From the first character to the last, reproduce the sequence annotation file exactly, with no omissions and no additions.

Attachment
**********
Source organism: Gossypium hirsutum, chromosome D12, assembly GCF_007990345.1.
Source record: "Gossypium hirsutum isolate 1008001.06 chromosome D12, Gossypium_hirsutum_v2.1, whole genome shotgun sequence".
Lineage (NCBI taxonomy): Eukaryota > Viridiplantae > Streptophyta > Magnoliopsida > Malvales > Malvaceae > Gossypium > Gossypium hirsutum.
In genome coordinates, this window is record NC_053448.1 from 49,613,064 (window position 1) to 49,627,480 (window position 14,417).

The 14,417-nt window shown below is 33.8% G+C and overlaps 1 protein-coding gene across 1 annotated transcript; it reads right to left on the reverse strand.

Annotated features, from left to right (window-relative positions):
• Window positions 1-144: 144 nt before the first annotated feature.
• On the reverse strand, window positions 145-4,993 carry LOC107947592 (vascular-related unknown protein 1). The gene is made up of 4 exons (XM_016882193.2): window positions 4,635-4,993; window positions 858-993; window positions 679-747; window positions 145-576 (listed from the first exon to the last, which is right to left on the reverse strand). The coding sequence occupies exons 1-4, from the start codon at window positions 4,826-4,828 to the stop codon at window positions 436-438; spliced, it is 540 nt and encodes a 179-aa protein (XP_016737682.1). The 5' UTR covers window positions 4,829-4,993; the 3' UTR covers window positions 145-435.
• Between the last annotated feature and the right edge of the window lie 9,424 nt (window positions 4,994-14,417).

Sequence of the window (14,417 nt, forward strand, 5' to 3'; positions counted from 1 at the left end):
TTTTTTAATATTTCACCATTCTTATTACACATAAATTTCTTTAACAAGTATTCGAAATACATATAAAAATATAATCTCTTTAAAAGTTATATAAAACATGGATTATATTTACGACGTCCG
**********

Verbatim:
Source organism: Gossypium hirsutum, chromosome D12, assembly GCF_007990345.1.
Source record: "Gossypium hirsutum isolate 1008001.06 chromosome D12, Gossypium_hirsutum_v2.1, whole genome shotgun sequence".
Lineage (NCBI taxonomy): Eukaryota > Viridiplantae > Streptophyta > Magnoliopsida > Malvales > Malvaceae > Gossypium > Gossypium hirsutum.
In genome coordinates, this window is record NC_053448.1 from 49,613,064 (window position 1) to 49,627,480 (window position 14,417).

The 14,417-nt window shown below is 33.8% G+C and overlaps 1 protein-coding gene across 1 annotated transcript; it reads right to left on the reverse strand.

Annotated features, from left to right (window-relative positions):
• Window positions 1-144: 144 nt before the first annotated feature.
• On the reverse strand, window positions 145-4,993 carry LOC107947592 (vascular-related unknown protein 1). The gene is made up of 4 exons (XM_016882193.2): window positions 4,635-4,993; window positions 858-993; window positions 679-747; window positions 145-576 (listed from the first exon to the last, which is right to left on the reverse strand). The coding sequence occupies exons 1-4, from the start codon at window positions 4,826-4,828 to the stop codon at window positions 436-438; spliced, it is 540 nt and encodes a 179-aa protein (XP_016737682.1). The 5' UTR covers window positions 4,829-4,993; the 3' UTR covers window positions 145-435.
• Between the last annotated feature and the right edge of the window lie 9,424 nt (window positions 4,994-14,417).

Sequence of the window (14,417 nt, forward strand, 5' to 3'; positions counted from 1 at the left end):
TTTTTTAATATTTCACCATTCTTATTACACATAAATTTCTTTAACAAGTATTCGAAATACATATAAAAATATAATCTCTTTAAAAGTTATATAAAACATGGATTATATTTACGACGTCCG